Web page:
16 November 2006

Smaller dose of "children's" medication can stand in for the more expensive "infant" version

A big money-saver (one you'll appreciate if you've ever dropped several bucks on a miniscule bottle of Infant Motrin), from Jeff:

Okay, here's my hack.  But you gotta be extra careful because it deals with administering medications to infants.

The little guy got one of many colds so Mom sent me to the drug store for a decongestant.  We're big believers in not over-medicating, so an infant preparation with only the medicine needed was in order.  Except, they were out.  I talked with a pharmacist about alternatives and he suggested the "children's" version at half strength.

As it turns out, the "infant" version provides 5 mg per dose, the "children" version is 10mg per dose.  Simply half the children version for the same infant dose.  As it turns out, the child-sized bottle contains several more doses than the infant version for the same price.  When you figure twice as many doses, because you're halving the dose size for the infant, you make out double.  Big savings!

The cons are that you have to be really careful and make double sure your math is correct.  You also need some oral syringes (because the child size doesn't come with them) that have tiny doses marked. We figured a .4 ml dose for our little guy, not much at all.

We just happened to have plenty of oral syringes around because he's on a prescription for allergies anyway.

More: Best of Parent Hacks: Cold and flu season tips

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Sorry, I like saving money, but not enough to fiddle with medicine. I'll stick with the infant formulations.

We have the hardest time even finding infant formulations! My son had a cold, and I was told to get pedicare infant formula. I looked at like 5 different places and came up empty handed. The doc then told us to give him children's dymatap cold and allergy- just a quarter of the regular dose. He is 20lbs, and 8 months old.

He has reflux and is on adult prevacid (RX) as well- he just gets half a dose.

My recommendation would be just to give the doctor a call and ask about the dosage- most are more than willing to help you out!

I often use Dr. Sears' online medicine cabinet http://www.askdrsears.com/html/8/T089900.asp
to figure out doses when they're not indicated on the package (often not there for the under 2 set, even on the infant stuff) - but I'm willing to pay the extra $ to have less medicine to get into my son's mouth! I sent Asha my hack to remember the correct dose - use a Sharpie to write the dose on the outside of the bottle - great for forgetful parents and especially for sitters.

We just did this recently when the doctor said Infant Motrin for our 6month old's teething. Having a 2 and 4 year old running around, we have plenty of medicine in the cabinets...all children's size, none infant. Only after clearing with the doctor, and only because it was almost the little guy's bed time and I didn't have time to run to the store, we went with this approach.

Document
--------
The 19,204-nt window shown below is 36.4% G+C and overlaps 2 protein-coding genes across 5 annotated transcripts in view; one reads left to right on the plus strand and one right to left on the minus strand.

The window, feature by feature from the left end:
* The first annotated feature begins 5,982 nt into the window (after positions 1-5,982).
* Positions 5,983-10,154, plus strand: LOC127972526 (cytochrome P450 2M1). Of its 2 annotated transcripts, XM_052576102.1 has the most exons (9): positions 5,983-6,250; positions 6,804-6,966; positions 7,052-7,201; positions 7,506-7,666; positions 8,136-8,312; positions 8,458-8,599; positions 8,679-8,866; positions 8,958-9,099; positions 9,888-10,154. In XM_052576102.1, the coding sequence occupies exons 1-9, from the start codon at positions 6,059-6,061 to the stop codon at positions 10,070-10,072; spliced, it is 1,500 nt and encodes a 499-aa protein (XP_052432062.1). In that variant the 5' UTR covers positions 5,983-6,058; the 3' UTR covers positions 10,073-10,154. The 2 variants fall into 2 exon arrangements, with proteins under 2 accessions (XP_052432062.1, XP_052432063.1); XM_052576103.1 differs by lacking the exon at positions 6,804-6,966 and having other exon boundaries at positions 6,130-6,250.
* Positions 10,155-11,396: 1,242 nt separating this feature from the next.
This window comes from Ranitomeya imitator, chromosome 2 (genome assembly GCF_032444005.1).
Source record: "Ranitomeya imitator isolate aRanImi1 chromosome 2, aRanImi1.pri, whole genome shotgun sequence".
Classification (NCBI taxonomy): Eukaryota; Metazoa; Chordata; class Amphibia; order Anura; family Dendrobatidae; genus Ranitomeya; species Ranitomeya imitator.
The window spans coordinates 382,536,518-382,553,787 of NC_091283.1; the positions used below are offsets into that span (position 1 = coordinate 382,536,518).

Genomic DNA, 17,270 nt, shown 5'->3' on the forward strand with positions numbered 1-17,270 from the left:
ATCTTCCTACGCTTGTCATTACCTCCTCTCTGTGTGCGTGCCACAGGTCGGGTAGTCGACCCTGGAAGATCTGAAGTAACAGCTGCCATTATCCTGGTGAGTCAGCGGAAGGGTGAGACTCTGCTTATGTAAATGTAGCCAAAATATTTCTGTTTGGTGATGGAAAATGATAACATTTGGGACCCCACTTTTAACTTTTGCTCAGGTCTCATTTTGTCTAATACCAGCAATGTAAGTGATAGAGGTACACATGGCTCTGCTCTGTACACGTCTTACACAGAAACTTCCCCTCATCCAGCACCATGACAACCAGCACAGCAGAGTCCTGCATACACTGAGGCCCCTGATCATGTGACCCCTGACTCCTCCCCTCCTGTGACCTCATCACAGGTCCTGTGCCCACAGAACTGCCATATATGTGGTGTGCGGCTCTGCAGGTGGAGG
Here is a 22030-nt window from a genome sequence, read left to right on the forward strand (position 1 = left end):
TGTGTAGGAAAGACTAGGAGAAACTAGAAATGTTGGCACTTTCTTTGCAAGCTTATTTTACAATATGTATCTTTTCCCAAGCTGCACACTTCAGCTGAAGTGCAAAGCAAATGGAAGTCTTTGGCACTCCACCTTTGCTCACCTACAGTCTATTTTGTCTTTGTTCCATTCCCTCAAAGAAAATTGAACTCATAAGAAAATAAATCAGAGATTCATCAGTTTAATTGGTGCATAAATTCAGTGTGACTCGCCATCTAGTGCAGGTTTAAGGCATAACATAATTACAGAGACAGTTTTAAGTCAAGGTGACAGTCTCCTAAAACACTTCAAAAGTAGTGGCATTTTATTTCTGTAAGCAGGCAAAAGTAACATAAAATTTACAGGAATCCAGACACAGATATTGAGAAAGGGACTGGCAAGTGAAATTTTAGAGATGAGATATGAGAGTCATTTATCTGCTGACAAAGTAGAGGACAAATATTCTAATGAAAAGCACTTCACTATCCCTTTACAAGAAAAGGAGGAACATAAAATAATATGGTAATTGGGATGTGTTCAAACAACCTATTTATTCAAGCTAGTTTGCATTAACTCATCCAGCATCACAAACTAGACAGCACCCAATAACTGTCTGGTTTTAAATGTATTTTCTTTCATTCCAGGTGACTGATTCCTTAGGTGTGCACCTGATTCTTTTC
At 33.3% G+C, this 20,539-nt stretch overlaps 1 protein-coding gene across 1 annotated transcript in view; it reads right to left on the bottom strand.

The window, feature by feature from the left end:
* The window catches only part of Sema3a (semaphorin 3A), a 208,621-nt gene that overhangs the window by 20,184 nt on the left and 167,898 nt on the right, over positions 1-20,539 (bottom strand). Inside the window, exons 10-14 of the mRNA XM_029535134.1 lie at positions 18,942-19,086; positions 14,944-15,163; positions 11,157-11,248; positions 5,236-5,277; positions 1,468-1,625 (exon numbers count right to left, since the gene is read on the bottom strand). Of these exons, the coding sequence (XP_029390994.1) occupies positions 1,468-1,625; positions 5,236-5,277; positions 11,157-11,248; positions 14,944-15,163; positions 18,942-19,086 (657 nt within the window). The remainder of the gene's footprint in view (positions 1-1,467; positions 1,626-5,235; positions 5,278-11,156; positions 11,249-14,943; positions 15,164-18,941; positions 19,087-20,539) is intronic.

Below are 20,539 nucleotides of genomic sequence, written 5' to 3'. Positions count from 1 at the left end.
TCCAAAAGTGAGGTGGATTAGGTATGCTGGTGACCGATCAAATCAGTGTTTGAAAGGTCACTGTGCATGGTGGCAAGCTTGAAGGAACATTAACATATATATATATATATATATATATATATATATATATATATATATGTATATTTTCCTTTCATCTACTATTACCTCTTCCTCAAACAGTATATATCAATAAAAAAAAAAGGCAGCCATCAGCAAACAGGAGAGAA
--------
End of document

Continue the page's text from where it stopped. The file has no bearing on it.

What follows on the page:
I can see the logic of using it if you're going to have the children's version in the house anyway. One less thing to run out of and have to remember to stock up on. But to save money? Not sure I can see myself pitching that to the wife.

For things like plain Motrin or Tylenol it is probably safe for infant use if you first check with your pediatrician.
But many other types of childrens otc medicines have additional (and possibly unsafe) ingredients added to them such as decongestants and cough suppressants.

All I have to say is that the oral syringes are the absolute best way to give medicine.

Actually, our pediatrcian recommends the children's version of medications over the infant's versions. I wonder if parents could get information about the correct amounts to administer from their pediatricians, if they are unsure?
My pediatrican believes (and my MIL, an RN, confirms) that the risk for overdose with the concentrated is quite great. My MIL works in a hospital and she said that they often see infants who have had too much tylenol in the emergency room.

BE WARY & ASK A PRO although a good idea overall- some infant formulations are MORE concentrated than their children's counterparts.

An RN friend asked the pharmacist's advice about substituting because of the price advantage on Tylenol. The Pharmacist looked at the concentration of the children's product and told her how much MORE she would use for her infant than the dosage amount of the infant's product.

Even with the increased amount of product consumed, she had substantial savings buying the children's product.

The pharmacist told her that people sometimes get into trouble undermedicating their babies with children's medicines and over-medicating (to a dangerous degree) their children with infant medicines.

It's definitely worth a stroll over the pharmacist's counter to have the correct dosage and the savings.

You can also ask for dosing charts from your doctor. Our doctor photocopies the dosing charts he gets from the manufacturers, which list the age/weight and dosage of each version, and include the specific concentration of each version.